99 Points, Jeb Dunnuck – 96 Points, Decanter
If you’re not familiar with the Coulon family and the Beaurenard name, they’re one of the longest tenured winemakers in the Southern Rhone and they helped to establish the Chateauneuf-du-Pape AOC.
Now in the hands of brothers brothers Frederic and Daniel Coulon, Domaine de Beaurenard has never been in such good hands. The winery has been a consistent critical darling over many, many years in the business – long before they graced the Thanksgiving cover of Wine Spectator in 2018.
In that same Wine Spectator issue – three of the top ten white Chateauneufs of the year went to Beaurenard. It’s a little taste of what these guys do.
But the Reds set the tone, especially in the past decade and with good reason. They’re always lights out.
99 Points, Jeb Dunnuck
The flagship from this great estate is the 2020 Châteauneuf Du Pape Boisrenard, which is based on 80% Grenache and small doses of 17 other varieties. This deeply hued beauty offers a stunning bouquet of blackberries, scorched earth, licorice, ground pepper, and sappy garrigue. I always find a Burgundian-like texture on this wine, and the 2020 is no exception – this is one to put into a blind tasting of Grand Cru Red Burgundies and shock your friends. Medium to full-bodied, ultra-pure, with grippy, sappy tannins, flawless balance, and a great finish, it’s pure class all the way. It’s going to need at least 4-6 years of bottle age, but this is a wine you don’t want to miss, and one of the finest wines I’ve tasted from this estate.
96 Points, Decanter
Full and generous on the palate, no lack of fruit or depth here. Powerful and plentiful fine tannins and a great, rising sense of energy and freshness. Impressive, with real finesse and precision – no excess weight, but great surging intensity and freshness. Contains at least 1% of all the 18 possible varieties of Châteauneuf-du-Pape. Grapes are grown across a variety of soil types in the lieux-dits Beau Renard, Cabrières and Coteau de l’Ange, vinified mostly in tronconic wooden vats, then aged in oak barrels of various sizes and ages, including 5% new oak.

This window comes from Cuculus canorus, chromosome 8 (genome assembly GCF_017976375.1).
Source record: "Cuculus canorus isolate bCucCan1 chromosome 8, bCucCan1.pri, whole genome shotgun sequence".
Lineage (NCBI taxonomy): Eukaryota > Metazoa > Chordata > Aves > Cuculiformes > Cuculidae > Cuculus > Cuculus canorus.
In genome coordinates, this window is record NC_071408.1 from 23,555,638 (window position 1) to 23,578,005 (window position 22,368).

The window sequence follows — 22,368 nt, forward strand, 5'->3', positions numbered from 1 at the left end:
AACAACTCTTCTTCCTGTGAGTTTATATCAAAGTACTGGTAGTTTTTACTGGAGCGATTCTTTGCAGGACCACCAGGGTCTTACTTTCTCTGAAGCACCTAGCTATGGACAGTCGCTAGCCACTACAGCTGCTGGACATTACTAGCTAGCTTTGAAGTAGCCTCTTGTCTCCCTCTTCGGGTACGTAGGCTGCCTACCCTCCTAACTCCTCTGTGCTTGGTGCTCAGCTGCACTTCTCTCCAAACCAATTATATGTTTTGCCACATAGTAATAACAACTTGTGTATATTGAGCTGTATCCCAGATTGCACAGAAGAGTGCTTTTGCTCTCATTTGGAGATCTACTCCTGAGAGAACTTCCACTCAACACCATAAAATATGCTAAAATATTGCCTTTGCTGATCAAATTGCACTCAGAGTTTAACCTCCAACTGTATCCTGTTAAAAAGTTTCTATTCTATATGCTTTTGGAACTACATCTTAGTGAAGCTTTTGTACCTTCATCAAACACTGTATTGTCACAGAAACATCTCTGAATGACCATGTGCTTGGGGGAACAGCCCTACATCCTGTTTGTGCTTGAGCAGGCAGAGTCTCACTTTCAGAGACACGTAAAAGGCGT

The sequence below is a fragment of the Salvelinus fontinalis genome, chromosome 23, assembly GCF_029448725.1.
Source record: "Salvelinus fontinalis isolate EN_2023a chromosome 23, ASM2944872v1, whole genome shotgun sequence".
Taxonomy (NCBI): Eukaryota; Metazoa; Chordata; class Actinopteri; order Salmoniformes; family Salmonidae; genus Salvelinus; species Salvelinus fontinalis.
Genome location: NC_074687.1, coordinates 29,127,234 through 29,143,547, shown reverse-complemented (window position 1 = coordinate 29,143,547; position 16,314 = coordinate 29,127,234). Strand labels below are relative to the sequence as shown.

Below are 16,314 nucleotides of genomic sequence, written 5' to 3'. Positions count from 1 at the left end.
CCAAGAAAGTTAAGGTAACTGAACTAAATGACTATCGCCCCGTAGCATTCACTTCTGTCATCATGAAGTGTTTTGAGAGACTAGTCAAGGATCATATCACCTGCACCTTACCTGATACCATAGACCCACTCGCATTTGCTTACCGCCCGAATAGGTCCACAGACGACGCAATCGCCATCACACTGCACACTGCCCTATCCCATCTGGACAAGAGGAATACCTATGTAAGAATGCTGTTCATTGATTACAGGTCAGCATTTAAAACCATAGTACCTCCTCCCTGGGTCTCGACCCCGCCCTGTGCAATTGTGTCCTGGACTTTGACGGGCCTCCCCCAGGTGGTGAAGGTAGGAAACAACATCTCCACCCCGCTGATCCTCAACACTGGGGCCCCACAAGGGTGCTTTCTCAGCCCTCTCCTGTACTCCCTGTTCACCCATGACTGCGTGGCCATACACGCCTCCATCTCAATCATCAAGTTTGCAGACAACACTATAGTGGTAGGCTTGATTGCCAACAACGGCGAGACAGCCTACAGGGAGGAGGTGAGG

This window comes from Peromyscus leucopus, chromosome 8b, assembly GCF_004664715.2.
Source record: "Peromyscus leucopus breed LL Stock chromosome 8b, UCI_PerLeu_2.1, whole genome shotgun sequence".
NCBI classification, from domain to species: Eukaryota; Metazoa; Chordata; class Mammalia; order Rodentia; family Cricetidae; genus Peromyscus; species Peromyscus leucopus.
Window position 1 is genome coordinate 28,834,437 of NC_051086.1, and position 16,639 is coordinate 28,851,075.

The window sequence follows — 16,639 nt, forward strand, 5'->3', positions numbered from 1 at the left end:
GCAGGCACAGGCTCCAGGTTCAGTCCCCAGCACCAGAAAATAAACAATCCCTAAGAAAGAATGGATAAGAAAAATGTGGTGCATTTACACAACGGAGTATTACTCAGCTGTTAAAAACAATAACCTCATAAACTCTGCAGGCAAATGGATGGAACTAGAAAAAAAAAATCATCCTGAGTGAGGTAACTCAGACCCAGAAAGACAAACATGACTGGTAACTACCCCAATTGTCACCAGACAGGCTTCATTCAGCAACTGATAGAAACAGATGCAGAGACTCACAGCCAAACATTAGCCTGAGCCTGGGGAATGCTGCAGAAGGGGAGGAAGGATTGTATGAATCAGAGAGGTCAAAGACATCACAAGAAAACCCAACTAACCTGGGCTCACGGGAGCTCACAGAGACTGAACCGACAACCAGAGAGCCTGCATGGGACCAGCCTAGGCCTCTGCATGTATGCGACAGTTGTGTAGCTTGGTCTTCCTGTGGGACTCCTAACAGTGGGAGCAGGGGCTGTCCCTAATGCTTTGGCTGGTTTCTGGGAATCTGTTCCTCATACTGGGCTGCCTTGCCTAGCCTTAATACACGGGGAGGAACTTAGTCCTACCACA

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Joseph Faiveley Bourgogne Pinot Noir is a sensational value that is almost silly at this price point. It has much more of a $50-75/bottle pedigree, but it speaks to just how good of an estate this is.This wine has super fresh, lively red-fruit aromas on the nose, and the cleanest fruit on the mouth. It’s elegant with ripe fruit and some great structure and balance. A home run of a Pinot in this range.
Lydia Cornu’s newly released Haut-Côtes-du-Beaune is quintessential Red Burgundy. It’s made from super old vines and a low yield, with no new oak in the aging process. The wine is an absolute joy to drink– a bowl full of berries on the nose, high-toned, racy fruit in the mid palate with the structure and length that is the hallmark of Cornu-Camus wines. It’s delicious now and will be delicious in a decade. It’s the kind of Red Burgundy value that is ridiculous hard to match.
93 Points, Robert Parker’s Wine Advocate – 93 Points, Jeb Dunnuck
“Vignon’s 2019 Chateauneuf du Pape delivers even more than I hoped for based on a previous sample. Hints of garrigue, roses, cherries and raspberries appear on the nose, while the palate is full-bodied, silky and long, with an intense, almost briny finish. The assemblage is 50% Grenache, 10% each Mourvèdre and Syrah, plus smaller proportions of seven other permitted varieties, while the élevage includes foudres, demi-muids, concrete and wooden tanks, plus terracotta amphorae.”